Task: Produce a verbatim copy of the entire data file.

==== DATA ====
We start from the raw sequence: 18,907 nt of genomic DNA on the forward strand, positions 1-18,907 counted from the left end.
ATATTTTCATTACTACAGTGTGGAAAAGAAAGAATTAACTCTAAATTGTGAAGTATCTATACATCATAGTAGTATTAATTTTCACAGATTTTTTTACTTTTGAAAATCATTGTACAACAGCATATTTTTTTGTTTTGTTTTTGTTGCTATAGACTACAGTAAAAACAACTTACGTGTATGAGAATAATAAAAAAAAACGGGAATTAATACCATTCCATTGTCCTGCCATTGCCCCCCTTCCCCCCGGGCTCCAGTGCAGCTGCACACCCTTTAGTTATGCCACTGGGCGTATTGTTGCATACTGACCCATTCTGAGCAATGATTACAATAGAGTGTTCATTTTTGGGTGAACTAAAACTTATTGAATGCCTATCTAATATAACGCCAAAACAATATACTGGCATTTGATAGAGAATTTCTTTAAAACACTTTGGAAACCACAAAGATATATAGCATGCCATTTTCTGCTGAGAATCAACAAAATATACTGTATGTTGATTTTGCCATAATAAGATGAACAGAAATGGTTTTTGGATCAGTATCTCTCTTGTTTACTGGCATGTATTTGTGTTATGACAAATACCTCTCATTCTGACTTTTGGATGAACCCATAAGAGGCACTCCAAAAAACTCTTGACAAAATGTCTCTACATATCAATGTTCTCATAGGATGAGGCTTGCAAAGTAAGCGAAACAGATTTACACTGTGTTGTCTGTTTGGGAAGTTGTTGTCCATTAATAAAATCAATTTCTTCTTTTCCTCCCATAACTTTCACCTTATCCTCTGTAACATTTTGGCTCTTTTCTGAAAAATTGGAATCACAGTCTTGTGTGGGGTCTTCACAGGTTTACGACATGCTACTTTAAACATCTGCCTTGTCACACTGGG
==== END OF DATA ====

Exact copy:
We start from the raw sequence: 18,907 nt of genomic DNA on the forward strand, positions 1-18,907 counted from the left end.
ATATTTTCATTACTACAGTGTGGAAAAGAAAGAATTAACTCTAAATTGTGAAGTATCTATACATCATAGTAGTATTAATTTTCACAGATTTTTTTACTTTTGAAAATCATTGTACAACAGCATATTTTTTTGTTTTGTTTTTGTTGCTATAGACTACAGTAAAAACAACTTACGTGTATGAGAATAATAAAAAAAAACGGGAATTAATACCATTCCATTGTCCTGCCATTGCCCCCCTTCCCCCCGGGCTCCAGTGCAGCTGCACACCCTTTAGTTATGCCACTGGGCGTATTGTTGCATACTGACCCATTCTGAGCAATGATTACAATAGAGTGTTCATTTTTGGGTGAACTAAAACTTATTGAATGCCTATCTAATATAACGCCAAAACAATATACTGGCATTTGATAGAGAATTTCTTTAAAACACTTTGGAAACCACAAAGATATATAGCATGCCATTTTCTGCTGAGAATCAACAAAATATACTGTATGTTGATTTTGCCATAATAAGATGAACAGAAATGGTTTTTGGATCAGTATCTCTCTTGTTTACTGGCATGTATTTGTGTTATGACAAATACCTCTCATTCTGACTTTTGGATGAACCCATAAGAGGCACTCCAAAAAACTCTTGACAAAATGTCTCTACATATCAATGTTCTCATAGGATGAGGCTTGCAAAGTAAGCGAAACAGATTTACACTGTGTTGTCTGTTTGGGAAGTTGTTGTCCATTAATAAAATCAATTTCTTCTTTTCCTCCCATAACTTTCACCTTATCCTCTGTAACATTTTGGCTCTTTTCTGAAAAATTGGAATCACAGTCTTGTGTGGGGTCTTCACAGGTTTACGACATGCTACTTTAAACATCTGCCTTGTCACACTGGG